A different kind of dust

>>Feel free to go upstairs and start setting up in the studio. Dirty but because it's used a lot. :) Be up in a few.<<

Jordan Woods-Robinson sent me a text as i arrived at his condo in west Orlando. Julian Maha had contacted him, sprinkled his celebrity magic dust, and now Jordan was apart of the latest KultureCity autism acceptance campaign. i was there to film a 3 min interview and show Jordan being his creative self in his creative space.

Jordan came in a few min later, clean in his appearance, clear in his confident speech, but letting  the wildness flow into his studio. It was a workshop of 20th century artist tools. A large computer screen flanked by high-end speakers, a wrap around desk with a violin and metronome on one end, recording equip in the middle, and video shooting equip on the far end. Studio lights surrounded the back of the desk, and head-height cylinders for catching the room echo were playing a game of sardines in the corners. The room wasn't big. It was filled with stuff. But it wasn't a black hole. These things helped produce, and from that room flowed a new album, videos and photos, memorized lyrics and rehearsed lines. It was a place where the outpourings made it in front of thousands, no, millions of people.

Jordan used to have a podcast encouraging people to do what they love, pursue the thing they had always wanted to do. And his studio is a testimony that he isn't a hypocrite! He lives it, through the muck of practice and the fun of performance. He is creating, and it's pouring out to so many people. 

He played a song for me on his violin. It was beautiful. It was impressive. But as he played his, i saw the layers of dust under the strings right where the bow graced them. There was so much dust! How many times had he played that violin? How many hours were spent here making, re-making?

Getting your work out of your head is one thing. Getting it out of the studio is another. If you are doing that, it's OK to let your violin get dusty.

Tiny Plants

Unaware of much else,
Their little leaves,
Filled with chlorophyll
Fill us with joy.


a few photos from Brenda's garden, Bethi's momma.

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Flowers from a walk

It's not a magical journey. It's not a fantastical one. It's not boring, but it's not unreal. It's the opposite. It's real. Really really real, and I am on it with Beth, my love.

She is wonderful, a treasure, and we are trekking together. 

Yesterday we went on a 2 mile walk, explored a lake, snuck through a yard, and thought about crossing a bog. On final stretches of the walk, she picked these flowers, and we carried them back home. Colors of fall are already springing up.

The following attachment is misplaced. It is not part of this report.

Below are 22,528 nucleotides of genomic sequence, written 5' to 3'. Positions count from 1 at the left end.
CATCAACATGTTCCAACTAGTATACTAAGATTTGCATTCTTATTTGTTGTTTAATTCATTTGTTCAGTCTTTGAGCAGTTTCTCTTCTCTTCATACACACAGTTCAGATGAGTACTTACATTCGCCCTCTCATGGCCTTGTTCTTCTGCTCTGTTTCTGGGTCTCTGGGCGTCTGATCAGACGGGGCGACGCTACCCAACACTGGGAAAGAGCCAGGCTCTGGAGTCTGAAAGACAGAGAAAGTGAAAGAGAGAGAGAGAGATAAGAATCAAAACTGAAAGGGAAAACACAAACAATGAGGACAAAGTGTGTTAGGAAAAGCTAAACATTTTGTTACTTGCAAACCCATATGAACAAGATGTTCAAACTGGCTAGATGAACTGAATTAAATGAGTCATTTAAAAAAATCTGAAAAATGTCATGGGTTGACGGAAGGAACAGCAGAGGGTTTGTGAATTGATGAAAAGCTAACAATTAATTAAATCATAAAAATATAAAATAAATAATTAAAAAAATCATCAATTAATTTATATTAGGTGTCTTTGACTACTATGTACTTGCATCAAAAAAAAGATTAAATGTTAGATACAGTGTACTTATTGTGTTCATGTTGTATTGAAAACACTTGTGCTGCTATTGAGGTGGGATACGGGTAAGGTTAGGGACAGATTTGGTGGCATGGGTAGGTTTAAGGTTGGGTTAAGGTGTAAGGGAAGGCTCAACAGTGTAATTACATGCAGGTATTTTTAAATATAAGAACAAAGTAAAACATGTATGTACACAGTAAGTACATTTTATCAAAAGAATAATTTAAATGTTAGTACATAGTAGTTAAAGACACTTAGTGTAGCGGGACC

A generation beyond stuff

This last weekend Beth & I spent traveling with her sister Melissa around Houston, finishing our trip at my aunt and uncle's country house.

It is always a place filled with great conversations, and during a particularly good one my aunt Susie made the statement that she is seeing the generations after her living post-things, beyond stuff. They don't need stuff to make them feel successful or measure how they are achieving. The next generations are free from hoarding lots of things to make them feel secure or feel they have made it somehow.

I am a part of the beyond-stuff crowd, and I want to embrace it. It is delightful! It is liberating! It is wonderful not feeling you need to acquire things as a way to measure you're success. And I'm just now starting to figure it out.

The innovators have been working on this idea for the last handful of years, and now it's becoming more mainstream. The more people hold their things with open hands, the more true a sharing economy becomes. We are open to sharing our homes and our cars and our time in a way and on a scale the generations before us would have seen as foolish. We are able to share openly things which were held precious and private before. It's a radical shift. 

This morning I saw a principle that had eluded me before: everything we have, we are able to give away. It completes the circle. Obtain something, so you can then share it or give it away. Keeping our hands opens not only lets us receive, but also share.

As Beth & I are stepping into our future, houses and vehicles and domestic objects are all on the menu board. All the options look attractive, but we want an order we can share, a generous portion to share with our table.

Saying good-bye to Susie! (Hope to spend a week or 2 or 3 there someday.)

Saying good-bye to Susie! (Hope to spend a week or 2 or 3 there someday.)

Nathan & Stacey | BELOVED

TAMPA, FL \\ Under the flickering palm trees, we laughed in the grass and heat. The sea breeze wasn't enough to fight the sweat, but Nathan & Stacey kept close and that kept their smile. With enough time to play in the park and then catch the sunset, we created this Collection as a showcase of their playfulness and inspiring connection.

Nathan & Stacey, thank you for being up for the adventure, for flying across the Gulf to play, and for being so dang awesome.